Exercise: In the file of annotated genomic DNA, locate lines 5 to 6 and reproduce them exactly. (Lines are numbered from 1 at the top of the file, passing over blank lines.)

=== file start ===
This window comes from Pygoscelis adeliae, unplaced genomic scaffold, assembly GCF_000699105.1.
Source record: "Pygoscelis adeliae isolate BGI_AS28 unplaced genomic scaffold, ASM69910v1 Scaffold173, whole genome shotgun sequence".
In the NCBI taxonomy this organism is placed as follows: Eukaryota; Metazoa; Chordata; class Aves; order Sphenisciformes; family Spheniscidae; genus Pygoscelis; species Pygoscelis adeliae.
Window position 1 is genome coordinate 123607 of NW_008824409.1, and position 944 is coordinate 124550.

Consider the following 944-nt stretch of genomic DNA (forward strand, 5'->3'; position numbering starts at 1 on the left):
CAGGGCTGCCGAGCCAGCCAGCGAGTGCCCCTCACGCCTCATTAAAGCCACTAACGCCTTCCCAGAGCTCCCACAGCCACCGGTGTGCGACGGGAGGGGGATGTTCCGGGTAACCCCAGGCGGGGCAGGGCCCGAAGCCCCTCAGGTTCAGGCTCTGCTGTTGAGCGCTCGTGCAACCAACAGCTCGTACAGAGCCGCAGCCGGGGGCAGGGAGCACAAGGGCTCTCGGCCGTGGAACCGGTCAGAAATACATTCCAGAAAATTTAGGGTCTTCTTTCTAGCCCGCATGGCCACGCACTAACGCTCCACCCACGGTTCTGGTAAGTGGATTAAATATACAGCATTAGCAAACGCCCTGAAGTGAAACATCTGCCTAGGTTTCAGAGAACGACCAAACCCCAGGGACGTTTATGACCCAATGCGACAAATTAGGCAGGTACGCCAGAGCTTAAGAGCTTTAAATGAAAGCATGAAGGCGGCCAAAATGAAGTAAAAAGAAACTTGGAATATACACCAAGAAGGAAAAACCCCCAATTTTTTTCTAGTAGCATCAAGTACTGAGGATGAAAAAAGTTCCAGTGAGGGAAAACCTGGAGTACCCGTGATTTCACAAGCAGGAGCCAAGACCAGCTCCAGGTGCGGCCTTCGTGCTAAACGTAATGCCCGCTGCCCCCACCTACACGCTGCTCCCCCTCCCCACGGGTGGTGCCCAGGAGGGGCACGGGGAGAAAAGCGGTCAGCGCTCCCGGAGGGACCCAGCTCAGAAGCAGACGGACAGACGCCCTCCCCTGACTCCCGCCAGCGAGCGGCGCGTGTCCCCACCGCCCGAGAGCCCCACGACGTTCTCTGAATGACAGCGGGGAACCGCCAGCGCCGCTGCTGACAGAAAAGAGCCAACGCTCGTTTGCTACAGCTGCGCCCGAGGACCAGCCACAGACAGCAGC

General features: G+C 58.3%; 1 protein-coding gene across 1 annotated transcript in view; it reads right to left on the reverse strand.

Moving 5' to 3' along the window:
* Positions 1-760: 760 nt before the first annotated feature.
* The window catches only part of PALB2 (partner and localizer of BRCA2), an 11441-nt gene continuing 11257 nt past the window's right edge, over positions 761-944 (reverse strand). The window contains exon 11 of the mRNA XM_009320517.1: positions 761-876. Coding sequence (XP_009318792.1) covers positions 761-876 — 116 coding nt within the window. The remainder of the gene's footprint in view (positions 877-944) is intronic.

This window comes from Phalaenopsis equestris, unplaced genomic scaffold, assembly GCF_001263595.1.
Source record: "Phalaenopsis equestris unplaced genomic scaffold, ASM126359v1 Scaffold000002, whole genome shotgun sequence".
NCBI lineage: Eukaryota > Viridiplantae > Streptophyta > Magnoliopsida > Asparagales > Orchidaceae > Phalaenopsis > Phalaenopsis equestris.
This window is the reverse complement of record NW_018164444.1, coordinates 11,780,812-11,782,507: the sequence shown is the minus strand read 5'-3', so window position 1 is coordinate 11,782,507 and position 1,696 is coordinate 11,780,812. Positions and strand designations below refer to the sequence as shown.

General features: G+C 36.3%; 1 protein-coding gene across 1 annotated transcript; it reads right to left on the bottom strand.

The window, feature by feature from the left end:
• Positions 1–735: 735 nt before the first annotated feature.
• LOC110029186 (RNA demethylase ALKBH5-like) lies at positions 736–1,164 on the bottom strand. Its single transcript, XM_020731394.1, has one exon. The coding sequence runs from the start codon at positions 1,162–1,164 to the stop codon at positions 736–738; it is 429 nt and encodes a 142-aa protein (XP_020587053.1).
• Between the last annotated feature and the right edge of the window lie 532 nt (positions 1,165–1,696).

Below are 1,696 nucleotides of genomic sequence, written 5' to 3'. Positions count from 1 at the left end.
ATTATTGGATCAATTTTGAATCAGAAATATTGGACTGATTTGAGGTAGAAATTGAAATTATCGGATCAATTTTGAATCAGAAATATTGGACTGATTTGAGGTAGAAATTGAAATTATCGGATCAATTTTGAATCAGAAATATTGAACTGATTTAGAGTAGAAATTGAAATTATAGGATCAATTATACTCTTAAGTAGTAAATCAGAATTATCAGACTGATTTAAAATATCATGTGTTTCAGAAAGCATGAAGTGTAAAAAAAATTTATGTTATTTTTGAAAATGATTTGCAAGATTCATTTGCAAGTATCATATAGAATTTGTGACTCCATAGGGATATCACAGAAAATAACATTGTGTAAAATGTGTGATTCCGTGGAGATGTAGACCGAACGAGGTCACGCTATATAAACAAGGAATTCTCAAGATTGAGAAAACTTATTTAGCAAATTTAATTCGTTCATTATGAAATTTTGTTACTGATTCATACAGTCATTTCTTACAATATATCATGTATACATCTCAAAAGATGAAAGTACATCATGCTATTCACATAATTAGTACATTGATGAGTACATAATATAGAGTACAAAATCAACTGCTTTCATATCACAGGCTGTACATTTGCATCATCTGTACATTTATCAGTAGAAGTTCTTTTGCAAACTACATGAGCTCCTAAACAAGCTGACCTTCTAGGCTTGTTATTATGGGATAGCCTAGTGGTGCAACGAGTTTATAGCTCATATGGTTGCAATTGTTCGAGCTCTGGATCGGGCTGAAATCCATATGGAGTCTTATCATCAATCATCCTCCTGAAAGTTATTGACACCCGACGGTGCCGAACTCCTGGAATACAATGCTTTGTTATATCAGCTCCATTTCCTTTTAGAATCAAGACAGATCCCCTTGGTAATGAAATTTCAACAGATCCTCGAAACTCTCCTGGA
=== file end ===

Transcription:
Consider the following 944-nt stretch of genomic DNA (forward strand, 5'->3'; position numbering starts at 1 on the left):
CAGGGCTGCCGAGCCAGCCAGCGAGTGCCCCTCACGCCTCATTAAAGCCACTAACGCCTTCCCAGAGCTCCCACAGCCACCGGTGTGCGACGGGAGGGGGATGTTCCGGGTAACCCCAGGCGGGGCAGGGCCCGAAGCCCCTCAGGTTCAGGCTCTGCTGTTGAGCGCTCGTGCAACCAACAGCTCGTACAGAGCCGCAGCCGGGGGCAGGGAGCACAAGGGCTCTCGGCCGTGGAACCGGTCAGAAATACATTCCAGAAAATTTAGGGTCTTCTTTCTAGCCCGCATGGCCACGCACTAACGCTCCACCCACGGTTCTGGTAAGTGGATTAAATATACAGCATTAGCAAACGCCCTGAAGTGAAACATCTGCCTAGGTTTCAGAGAACGACCAAACCCCAGGGACGTTTATGACCCAATGCGACAAATTAGGCAGGTACGCCAGAGCTTAAGAGCTTTAAATGAAAGCATGAAGGCGGCCAAAATGAAGTAAAAAGAAACTTGGAATATACACCAAGAAGGAAAAACCCCCAATTTTTTTCTAGTAGCATCAAGTACTGAGGATGAAAAAAGTTCCAGTGAGGGAAAACCTGGAGTACCCGTGATTTCACAAGCAGGAGCCAAGACCAGCTCCAGGTGCGGCCTTCGTGCTAAACGTAATGCCCGCTGCCCCCACCTACACGCTGCTCCCCCTCCCCACGGGTGGTGCCCAGGAGGGGCACGGGGAGAAAAGCGGTCAGCGCTCCCGGAGGGACCCAGCTCAGAAGCAGACGGACAGACGCCCTCCCCTGACTCCCGCCAGCGAGCGGCGCGTGTCCCCACCGCCCGAGAGCCCCACGACGTTCTCTGAATGACAGCGGGGAACCGCCAGCGCCGCTGCTGACAGAAAAGAGCCAACGCTCGTTTGCTACAGCTGCGCCCGAGGACCAGCCACAGACAGCAGC